Volume 2 Supplement 1

3rd German Conference on Chemoinformatics: 21. CIC-Workshop

Open Access

COSMOsim and COSMOfrag: ab initio computation of bioisosterism and molecular properties with quantum-chemical accuracy at fingerprint speed

  • M Thormann1,
  • A Klamt2,
  • K Wichmann2,
  • C Wittekindt2 and
  • M Almstetter1
Chemistry Central Journal20082(Suppl 1):P15

DOI: 10.1186/1752-153X-2-S1-P15

Published: 26 March 2008

Theory, validation, and applications of a novel approach for the quantification of drug similarity – COSMOsim - are described.

This structure-free method uses the surface polarities as defined in the quantum chemically based conductor-like screening model for realistic solvation (COSMO-RS). The histograms of these surface polarities, the so-called sigma profiles, have been proven sufficient for the accurate calculation of partition and adsorption coefficients and, therefore, of relevant ADMET parameters such as solubility, pKa, log BB, and many others.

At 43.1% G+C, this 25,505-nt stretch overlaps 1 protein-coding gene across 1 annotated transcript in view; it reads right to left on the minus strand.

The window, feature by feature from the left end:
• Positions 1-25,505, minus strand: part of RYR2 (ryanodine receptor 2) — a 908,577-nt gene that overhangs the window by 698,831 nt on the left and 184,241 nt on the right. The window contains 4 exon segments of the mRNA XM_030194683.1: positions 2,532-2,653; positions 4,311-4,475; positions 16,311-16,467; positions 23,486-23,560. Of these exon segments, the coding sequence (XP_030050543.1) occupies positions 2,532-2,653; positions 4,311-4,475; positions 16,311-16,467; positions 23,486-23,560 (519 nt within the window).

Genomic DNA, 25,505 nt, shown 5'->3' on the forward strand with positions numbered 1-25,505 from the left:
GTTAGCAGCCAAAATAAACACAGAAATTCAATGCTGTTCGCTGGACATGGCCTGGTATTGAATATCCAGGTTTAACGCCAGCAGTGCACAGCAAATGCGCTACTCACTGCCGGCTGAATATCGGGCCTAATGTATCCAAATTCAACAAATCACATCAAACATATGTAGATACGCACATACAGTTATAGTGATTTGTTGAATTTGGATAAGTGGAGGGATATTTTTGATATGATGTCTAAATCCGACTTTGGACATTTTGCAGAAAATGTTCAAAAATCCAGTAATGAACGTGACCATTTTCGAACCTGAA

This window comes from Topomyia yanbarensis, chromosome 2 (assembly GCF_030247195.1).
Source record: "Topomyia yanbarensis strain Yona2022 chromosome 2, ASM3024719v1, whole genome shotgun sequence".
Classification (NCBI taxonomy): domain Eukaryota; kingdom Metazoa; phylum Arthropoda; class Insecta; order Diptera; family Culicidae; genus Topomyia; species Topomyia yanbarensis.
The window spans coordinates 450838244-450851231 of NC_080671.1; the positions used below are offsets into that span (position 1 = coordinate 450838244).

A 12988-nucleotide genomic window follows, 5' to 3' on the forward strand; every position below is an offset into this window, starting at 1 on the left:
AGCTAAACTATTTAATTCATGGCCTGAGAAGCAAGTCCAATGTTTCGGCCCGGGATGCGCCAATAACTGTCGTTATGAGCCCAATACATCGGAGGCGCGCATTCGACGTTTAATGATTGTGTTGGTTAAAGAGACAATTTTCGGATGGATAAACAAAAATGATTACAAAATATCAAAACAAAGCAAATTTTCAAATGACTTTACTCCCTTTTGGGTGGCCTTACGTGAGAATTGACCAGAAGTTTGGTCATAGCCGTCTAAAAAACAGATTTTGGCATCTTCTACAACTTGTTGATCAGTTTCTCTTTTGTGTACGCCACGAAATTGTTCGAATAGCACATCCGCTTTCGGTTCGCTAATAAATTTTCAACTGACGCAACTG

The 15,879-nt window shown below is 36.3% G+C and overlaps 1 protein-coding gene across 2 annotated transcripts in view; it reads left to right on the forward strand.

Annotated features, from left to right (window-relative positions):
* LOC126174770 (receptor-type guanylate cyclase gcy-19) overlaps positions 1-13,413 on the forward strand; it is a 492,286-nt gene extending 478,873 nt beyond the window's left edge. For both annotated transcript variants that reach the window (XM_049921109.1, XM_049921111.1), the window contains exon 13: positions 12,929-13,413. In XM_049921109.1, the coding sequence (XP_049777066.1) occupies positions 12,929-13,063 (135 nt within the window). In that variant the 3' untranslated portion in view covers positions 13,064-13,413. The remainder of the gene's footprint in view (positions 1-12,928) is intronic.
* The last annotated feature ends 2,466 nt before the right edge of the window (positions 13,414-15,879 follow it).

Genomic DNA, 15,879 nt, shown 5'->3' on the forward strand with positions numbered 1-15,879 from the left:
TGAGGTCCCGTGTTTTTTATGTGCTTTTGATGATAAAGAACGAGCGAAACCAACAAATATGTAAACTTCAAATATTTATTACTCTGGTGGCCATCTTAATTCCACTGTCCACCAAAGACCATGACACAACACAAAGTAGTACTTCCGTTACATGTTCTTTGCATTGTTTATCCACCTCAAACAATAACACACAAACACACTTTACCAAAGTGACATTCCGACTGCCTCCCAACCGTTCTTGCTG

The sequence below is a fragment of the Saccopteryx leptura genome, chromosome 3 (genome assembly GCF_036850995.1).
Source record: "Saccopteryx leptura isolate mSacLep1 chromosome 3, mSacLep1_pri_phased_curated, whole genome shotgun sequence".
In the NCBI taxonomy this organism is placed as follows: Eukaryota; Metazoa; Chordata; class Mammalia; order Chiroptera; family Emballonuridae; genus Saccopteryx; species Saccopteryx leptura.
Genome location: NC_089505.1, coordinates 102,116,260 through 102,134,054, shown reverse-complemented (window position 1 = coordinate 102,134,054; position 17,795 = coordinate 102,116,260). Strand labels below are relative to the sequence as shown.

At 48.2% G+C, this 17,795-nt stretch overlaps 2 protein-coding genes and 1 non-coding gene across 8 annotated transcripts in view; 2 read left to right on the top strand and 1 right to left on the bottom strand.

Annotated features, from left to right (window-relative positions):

Sigma profiles carry a large part of the chemophysical information required for the estimation of energetic contributions to desolvation and receptor binding. We demonstrate that two compounds having a high degree of sigma profile similarity, as computed with COSMOsim, have similar physiological action. Therefore, a high COSMOsim value is a necessary condition for bioisosterism. COSMOsim allows seamless scaffold hopping independent from the chemical structure and is, thus, suited for the identification and design of new bioisosteric replacements for functional groups or whole drug candidates.

But aren't quantum chemical calculations too slow for broad virtual screening of millions of compounds? COSMOfrag reduces the computation time by several orders of magnitude while providing sigma profiles of approximate QC quality.

Real life examples will demonstrate the statistical and pharmaceutical plausibility of this approach and its practicability in real drug research projects.

Authors’ Affiliations

(1)
(2)
COSMOlogic GmbH & Co KG

Copyright

© Thormann et al. 2008

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